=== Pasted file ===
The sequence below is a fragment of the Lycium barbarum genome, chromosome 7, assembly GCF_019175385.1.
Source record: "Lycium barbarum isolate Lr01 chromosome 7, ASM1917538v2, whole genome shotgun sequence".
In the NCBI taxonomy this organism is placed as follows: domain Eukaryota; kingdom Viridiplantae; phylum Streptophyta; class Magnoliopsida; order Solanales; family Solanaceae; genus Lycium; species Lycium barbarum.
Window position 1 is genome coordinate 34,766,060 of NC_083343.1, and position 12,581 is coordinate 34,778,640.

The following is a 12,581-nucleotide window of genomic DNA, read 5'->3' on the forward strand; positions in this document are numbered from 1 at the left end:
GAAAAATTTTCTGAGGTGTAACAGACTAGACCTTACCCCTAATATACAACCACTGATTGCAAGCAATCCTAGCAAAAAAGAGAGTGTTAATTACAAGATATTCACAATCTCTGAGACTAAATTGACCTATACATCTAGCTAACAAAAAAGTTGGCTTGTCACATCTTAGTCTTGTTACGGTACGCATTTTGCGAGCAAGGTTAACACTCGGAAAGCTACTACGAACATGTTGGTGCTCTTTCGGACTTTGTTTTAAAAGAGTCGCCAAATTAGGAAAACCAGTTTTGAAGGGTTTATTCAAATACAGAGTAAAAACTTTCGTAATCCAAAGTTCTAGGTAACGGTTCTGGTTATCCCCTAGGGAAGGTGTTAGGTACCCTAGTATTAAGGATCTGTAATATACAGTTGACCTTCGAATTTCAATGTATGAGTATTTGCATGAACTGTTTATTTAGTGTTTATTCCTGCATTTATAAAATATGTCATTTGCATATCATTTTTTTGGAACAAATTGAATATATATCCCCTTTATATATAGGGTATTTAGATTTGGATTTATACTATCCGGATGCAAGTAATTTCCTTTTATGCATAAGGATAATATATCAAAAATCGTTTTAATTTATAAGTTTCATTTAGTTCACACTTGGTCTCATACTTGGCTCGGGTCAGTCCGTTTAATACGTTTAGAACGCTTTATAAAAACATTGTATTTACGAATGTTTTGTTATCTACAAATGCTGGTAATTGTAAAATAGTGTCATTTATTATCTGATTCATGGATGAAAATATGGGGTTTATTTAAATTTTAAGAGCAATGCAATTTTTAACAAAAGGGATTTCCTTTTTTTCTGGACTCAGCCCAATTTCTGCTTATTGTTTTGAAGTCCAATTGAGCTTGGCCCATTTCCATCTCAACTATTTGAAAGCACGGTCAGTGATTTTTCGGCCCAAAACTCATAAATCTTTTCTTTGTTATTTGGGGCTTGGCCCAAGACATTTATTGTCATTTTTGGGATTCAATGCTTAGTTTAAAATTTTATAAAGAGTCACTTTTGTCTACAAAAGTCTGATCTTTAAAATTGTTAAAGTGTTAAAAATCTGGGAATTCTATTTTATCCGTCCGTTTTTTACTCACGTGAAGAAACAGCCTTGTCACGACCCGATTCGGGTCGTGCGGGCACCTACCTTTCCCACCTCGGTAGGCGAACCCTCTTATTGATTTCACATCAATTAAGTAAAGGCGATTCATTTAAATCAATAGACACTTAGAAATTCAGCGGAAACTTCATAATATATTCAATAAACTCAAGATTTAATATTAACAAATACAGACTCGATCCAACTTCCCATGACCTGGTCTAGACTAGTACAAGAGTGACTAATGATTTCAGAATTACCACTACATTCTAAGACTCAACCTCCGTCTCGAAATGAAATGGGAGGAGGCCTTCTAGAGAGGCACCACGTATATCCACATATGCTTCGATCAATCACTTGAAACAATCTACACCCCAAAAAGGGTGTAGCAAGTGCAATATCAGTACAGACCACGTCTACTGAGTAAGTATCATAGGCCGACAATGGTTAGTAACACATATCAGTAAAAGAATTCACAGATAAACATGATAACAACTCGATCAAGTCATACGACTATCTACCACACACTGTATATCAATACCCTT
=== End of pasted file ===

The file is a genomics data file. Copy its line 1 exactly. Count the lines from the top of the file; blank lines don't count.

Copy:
The sequence below is a fragment of the Lycium barbarum genome, chromosome 7, assembly GCF_019175385.1.